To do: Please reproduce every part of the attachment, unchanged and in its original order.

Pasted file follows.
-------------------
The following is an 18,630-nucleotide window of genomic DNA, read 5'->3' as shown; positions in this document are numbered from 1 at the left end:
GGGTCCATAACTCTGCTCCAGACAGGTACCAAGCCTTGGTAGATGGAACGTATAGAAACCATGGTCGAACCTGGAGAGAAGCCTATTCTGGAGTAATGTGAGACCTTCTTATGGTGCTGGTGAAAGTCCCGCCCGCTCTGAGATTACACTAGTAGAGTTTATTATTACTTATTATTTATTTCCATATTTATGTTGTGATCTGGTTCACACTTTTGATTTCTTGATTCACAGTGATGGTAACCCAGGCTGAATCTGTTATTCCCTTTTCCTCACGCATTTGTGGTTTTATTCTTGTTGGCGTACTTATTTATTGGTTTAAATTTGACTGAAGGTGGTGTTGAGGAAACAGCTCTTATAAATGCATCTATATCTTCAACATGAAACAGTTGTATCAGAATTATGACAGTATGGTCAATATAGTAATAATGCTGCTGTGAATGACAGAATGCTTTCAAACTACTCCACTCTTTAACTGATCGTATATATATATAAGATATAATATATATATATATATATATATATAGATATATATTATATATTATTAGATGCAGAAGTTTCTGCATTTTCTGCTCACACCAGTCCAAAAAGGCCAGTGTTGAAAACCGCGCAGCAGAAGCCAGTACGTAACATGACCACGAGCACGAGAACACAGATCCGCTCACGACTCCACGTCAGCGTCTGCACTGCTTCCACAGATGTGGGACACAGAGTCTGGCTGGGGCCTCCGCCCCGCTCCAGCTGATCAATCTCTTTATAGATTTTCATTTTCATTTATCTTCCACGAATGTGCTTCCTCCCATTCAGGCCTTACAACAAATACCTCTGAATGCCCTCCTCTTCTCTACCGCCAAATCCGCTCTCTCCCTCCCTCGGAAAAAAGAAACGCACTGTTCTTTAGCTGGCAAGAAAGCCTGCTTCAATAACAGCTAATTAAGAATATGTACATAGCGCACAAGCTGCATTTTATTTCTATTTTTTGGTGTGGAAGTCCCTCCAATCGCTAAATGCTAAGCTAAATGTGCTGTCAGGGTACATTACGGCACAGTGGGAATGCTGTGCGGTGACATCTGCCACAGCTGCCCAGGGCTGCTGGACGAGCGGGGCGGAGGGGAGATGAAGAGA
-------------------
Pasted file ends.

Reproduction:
The following is an 18,630-nucleotide window of genomic DNA, read 5'->3' as shown; positions in this document are numbered from 1 at the left end:
GGGTCCATAACTCTGCTCCAGACAGGTACCAAGCCTTGGTAGATGGAACGTATAGAAACCATGGTCGAACCTGGAGAGAAGCCTATTCTGGAGTAATGTGAGACCTTCTTATGGTGCTGGTGAAAGTCCCGCCCGCTCTGAGATTACACTAGTAGAGTTTATTATTACTTATTATTTATTTCCATATTTATGTTGTGATCTGGTTCACACTTTTGATTTCTTGATTCACAGTGATGGTAACCCAGGCTGAATCTGTTATTCCCTTTTCCTCACGCATTTGTGGTTTTATTCTTGTTGGCGTACTTATTTATTGGTTTAAATTTGACTGAAGGTGGTGTTGAGGAAACAGCTCTTATAAATGCATCTATATCTTCAACATGAAACAGTTGTATCAGAATTATGACAGTATGGTCAATATAGTAATAATGCTGCTGTGAATGACAGAATGCTTTCAAACTACTCCACTCTTTAACTGATCGTATATATATATAAGATATAATATATATATATATATATATATATAGATATATATTATATATTATTAGATGCAGAAGTTTCTGCATTTTCTGCTCACACCAGTCCAAAAAGGCCAGTGTTGAAAACCGCGCAGCAGAAGCCAGTACGTAACATGACCACGAGCACGAGAACACAGATCCGCTCACGACTCCACGTCAGCGTCTGCACTGCTTCCACAGATGTGGGACACAGAGTCTGGCTGGGGCCTCCGCCCCGCTCCAGCTGATCAATCTCTTTATAGATTTTCATTTTCATTTATCTTCCACGAATGTGCTTCCTCCCATTCAGGCCTTACAACAAATACCTCTGAATGCCCTCCTCTTCTCTACCGCCAAATCCGCTCTCTCCCTCCCTCGGAAAAAAGAAACGCACTGTTCTTTAGCTGGCAAGAAAGCCTGCTTCAATAACAGCTAATTAAGAATATGTACATAGCGCACAAGCTGCATTTTATTTCTATTTTTTGGTGTGGAAGTCCCTCCAATCGCTAAATGCTAAGCTAAATGTGCTGTCAGGGTACATTACGGCACAGTGGGAATGCTGTGCGGTGACATCTGCCACAGCTGCCCAGGGCTGCTGGACGAGCGGGGCGGAGGGGAGATGAAGAGA